Has Chesapeake Energy Become the Perfect Stock?

Every investor would love to stumble upon the perfect stock. But will you ever really find a stock that provides everything you could possibly want?

One thing's for sure: You'll never discover truly great investments unless you actively look for them. Let's discuss the ideal qualities of a perfect stock, and then decide if Chesapeake Energy (NYSE: CHK  ) fits the bill.

The quest for perfection
Stocks that look great based on one factor may prove horrible elsewhere, making due diligence a crucial part of your investing research. The best stocks excel in many different areas, including these important factors:

  • Growth. Expanding businesses show healthy revenue growth. While past growth is no guarantee that revenue will keep rising, it's certainly a better sign than a stagnant top line.
  • Margins. Higher sales mean nothing if a company can't produce profits from them. Strong margins ensure that company can turn revenue into profit.
  • Balance sheet. At debt-laden companies, banks and bondholders compete with shareholders for management's attention. Companies with strong balance sheets don't have to worry about the distraction of debt.
  • Money-making opportunities. Return on equity helps measure how well a company is finding opportunities to turn its resources into profitable business endeavors.
  • Valuation. You can't afford to pay too much for even the best companies. By using normalized figures, you can see how a stock's simple earnings multiple fits into a longer-term context.
  • Dividends. For tangible proof of profits, a check to shareholders every three months can't be beat. Companies with solid dividends and strong commitments to increasing payouts treat shareholders well.

With those factors in mind, let's take a closer look at Chesapeake Energy.

Factor

What We Want to See

Actual

Pass or Fail?

Growth

Five-year annual revenue growth > 15%

10.8%

Fail

 

One-year revenue growth > 12%

31.9%

Pass

Margins

Gross margin > 35%

46.2%

Pass

 

Net margin > 15%

18.7%

Pass

Balance sheet

Debt to equity < 50%

73.6%

Fail

 

Current ratio > 1.3

0.72

Fail

Opportunities

Return on equity > 15%

13.9%

Fail

Valuation

Normalized P/E < 20

9.37

Pass

Dividends

Current yield > 2%

1.8%

Fail

 

Five-year dividend growth > 10%

7.2%

Fail

       
 

Total Score

 

4 out of 10

Source: S&P Capital IQ. Total score = number of passes.

Since we looked at Chesapeake Energy last year, the company has gained back the two points it lost between 2010 and 2011. But shareholders have still had to suffer a 20% loss over the past year as the controversial company has remained in the spotlight for less-than-ideal reasons.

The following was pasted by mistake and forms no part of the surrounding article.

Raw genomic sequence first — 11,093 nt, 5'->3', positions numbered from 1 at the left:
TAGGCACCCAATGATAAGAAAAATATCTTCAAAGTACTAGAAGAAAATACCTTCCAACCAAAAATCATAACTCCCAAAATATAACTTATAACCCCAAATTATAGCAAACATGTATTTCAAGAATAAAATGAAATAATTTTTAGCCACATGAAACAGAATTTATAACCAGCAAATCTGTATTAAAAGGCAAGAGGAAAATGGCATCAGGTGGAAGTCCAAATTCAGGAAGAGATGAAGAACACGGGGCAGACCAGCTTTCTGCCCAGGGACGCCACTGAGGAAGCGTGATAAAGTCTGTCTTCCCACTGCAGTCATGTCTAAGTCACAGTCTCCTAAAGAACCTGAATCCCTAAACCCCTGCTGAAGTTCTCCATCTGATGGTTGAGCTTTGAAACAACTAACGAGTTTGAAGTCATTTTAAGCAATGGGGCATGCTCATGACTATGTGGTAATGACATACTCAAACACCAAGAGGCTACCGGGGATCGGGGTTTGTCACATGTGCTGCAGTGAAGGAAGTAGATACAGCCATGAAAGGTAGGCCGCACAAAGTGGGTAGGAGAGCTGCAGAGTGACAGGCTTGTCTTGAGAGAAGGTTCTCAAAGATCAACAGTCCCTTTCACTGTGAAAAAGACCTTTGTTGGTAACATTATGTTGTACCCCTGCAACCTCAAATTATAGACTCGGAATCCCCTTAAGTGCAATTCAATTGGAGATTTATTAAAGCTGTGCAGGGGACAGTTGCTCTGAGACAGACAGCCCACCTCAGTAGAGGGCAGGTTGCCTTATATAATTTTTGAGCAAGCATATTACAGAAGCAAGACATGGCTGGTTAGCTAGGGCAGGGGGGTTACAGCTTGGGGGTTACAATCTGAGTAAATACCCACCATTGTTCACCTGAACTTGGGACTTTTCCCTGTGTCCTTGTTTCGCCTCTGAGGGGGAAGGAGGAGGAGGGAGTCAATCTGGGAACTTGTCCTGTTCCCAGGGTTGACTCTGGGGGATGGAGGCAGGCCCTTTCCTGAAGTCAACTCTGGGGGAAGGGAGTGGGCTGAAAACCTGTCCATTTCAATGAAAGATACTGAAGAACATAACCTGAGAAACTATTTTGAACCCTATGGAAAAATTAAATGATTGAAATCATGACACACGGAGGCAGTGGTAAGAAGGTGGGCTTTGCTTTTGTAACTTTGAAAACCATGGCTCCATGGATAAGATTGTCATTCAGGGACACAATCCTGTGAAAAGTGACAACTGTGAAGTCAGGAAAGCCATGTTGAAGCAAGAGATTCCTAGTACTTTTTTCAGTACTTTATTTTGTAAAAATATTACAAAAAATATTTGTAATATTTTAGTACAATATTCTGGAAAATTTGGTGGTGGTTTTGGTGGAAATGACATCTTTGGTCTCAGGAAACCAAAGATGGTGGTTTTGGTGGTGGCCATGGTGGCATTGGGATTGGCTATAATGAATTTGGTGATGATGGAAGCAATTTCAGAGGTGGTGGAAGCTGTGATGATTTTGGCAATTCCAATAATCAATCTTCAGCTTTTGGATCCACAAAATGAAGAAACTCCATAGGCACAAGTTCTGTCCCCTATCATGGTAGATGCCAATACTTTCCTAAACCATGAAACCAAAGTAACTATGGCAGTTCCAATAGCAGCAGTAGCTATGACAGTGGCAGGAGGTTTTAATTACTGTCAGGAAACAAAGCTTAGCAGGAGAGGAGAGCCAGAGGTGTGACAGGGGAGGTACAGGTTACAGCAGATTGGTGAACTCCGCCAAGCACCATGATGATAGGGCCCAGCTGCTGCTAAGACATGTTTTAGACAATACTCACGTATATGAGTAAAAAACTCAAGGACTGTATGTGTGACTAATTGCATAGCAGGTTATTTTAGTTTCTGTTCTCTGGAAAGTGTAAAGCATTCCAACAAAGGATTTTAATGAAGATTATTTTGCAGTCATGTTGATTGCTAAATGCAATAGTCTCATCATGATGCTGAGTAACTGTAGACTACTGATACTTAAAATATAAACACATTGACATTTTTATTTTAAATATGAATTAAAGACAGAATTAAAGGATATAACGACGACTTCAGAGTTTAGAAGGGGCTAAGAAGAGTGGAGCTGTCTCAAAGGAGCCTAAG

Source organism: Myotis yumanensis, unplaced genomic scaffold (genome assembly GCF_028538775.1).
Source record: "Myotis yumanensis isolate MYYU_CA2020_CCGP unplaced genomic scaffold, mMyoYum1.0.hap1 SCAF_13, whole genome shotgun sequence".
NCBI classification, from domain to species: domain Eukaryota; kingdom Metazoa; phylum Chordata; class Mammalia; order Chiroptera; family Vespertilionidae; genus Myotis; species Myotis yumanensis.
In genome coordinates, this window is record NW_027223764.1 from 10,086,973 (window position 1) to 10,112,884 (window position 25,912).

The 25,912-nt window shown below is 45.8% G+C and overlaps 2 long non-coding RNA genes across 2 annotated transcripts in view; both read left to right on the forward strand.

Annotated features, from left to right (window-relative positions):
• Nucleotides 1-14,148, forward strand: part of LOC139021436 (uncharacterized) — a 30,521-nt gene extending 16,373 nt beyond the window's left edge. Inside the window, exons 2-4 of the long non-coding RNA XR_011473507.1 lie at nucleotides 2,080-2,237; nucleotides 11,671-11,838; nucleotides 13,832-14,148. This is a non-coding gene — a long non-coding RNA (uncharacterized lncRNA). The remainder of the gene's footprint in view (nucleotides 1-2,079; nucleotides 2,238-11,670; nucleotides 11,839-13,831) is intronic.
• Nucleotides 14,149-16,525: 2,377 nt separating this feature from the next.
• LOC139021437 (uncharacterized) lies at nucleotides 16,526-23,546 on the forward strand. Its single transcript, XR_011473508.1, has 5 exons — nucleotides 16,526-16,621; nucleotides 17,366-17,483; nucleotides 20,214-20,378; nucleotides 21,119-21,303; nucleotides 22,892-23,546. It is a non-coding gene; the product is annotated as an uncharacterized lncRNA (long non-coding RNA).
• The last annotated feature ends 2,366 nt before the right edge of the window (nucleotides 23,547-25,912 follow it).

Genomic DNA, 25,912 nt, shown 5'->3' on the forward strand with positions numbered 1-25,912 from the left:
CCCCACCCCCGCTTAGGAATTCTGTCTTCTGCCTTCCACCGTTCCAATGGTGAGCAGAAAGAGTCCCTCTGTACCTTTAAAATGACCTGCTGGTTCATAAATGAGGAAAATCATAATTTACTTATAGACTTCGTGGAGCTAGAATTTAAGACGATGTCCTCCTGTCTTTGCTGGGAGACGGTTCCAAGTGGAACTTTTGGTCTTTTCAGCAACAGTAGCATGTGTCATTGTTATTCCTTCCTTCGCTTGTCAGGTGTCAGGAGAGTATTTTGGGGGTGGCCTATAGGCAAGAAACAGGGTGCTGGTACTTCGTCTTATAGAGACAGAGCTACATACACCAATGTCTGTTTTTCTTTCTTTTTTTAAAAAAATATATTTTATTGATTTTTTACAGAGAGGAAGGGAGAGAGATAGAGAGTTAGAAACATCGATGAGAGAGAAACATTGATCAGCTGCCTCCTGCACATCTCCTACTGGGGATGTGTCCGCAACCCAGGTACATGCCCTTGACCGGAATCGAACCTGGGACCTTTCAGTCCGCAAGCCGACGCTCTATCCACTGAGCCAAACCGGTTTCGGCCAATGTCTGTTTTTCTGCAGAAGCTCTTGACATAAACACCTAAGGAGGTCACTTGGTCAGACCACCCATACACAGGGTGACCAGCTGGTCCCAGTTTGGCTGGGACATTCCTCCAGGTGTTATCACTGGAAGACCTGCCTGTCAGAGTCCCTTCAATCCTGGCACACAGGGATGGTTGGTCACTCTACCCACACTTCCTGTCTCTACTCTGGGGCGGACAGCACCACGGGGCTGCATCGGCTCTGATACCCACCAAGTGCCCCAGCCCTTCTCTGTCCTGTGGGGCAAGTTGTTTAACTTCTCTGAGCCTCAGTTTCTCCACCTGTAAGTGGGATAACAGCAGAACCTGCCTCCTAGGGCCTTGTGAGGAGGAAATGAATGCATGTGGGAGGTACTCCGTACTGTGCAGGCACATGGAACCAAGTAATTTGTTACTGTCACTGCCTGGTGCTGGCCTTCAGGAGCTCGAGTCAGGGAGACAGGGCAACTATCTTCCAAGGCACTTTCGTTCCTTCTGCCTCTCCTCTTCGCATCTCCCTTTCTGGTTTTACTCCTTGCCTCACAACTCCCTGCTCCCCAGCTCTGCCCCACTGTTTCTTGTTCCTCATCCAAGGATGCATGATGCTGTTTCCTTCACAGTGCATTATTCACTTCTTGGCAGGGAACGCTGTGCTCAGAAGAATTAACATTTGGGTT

Chesapeake has had a controversial history, and the past year has been no exception. Back in April, news came out that the company had given CEO Aubrey McClendon more than $1 billion in loans to finance his taking a direct investment interest in Chesapeake wells. That was closely followed by the revelation that McClendon was running a commodities hedge fund, which renewed calls for the company to oust the CEO.

All of this controversy has largely overshadowed Chesapeake's actual operations and financial results. The company has taken several steps to raise capital, including the sale of most of its Permian Basin assets to Chevron (NYSE: CVX  ) and Royal Dutch Shell for $3.3 billion. Moreover, Chesapeake has spun off other assets into its Chesapeake Granite Wash Trust (NYSE: CHKR  ) , following the same playbook as SandRidge Energy (NYSE: SD  ) in creating royalty trusts as an easy way to raise cash without finding a single buyer for assets.

Like most natural-gas-rich companies lately, Chesapeake has been trying to move away from dry gas to more lucrative gas liquids and oil production. But with Devon Energy (NYSE: DVN  ) and a host of other competitors all moving in the same direction, divesting gas assets profitably is an uphill battle.

For Chesapeake to keep improving, it needs natural-gas prices to rise substantially from their recent lows. More importantly, shareholders need confidence that the company's CEO is acting in their best interests. Without that assurance, Chesapeake will never reach perfection.

Keep searching
No stock is a sure thing, but some stocks are a lot closer to perfection than others. By looking for the perfect stock, you'll go a long way toward improving your investing prowess and learning how to separate the best investments from the rest.

Chesapeake Energy co-founder Tom Ward now runs SandRidge Energy, and Chesapeake investors could learn a lot from what their former President and COO is doing at SandRidge. We've got all the latest about the company in the Fool's premium report on SandRidge Energy. For in-depth analysis and free updates, don't wait another minute -- click here and get in the know today.

Click here to add Chesapeake Energy to My Watchlist, which can find all of our Foolish analysis on it and all your other stocks.

Fool contributor Dan Caplinger doesn't own shares of the companies mentioned. The Motley Fool owns shares of Devon Energy. Motley Fool newsletter services have recommended buying shares of Devon Energy and Chevron. We Fools may not all hold the same opinions, but we all believe that considering a diverse range of insights makes us better investors. The Fool has a disclosure policy.


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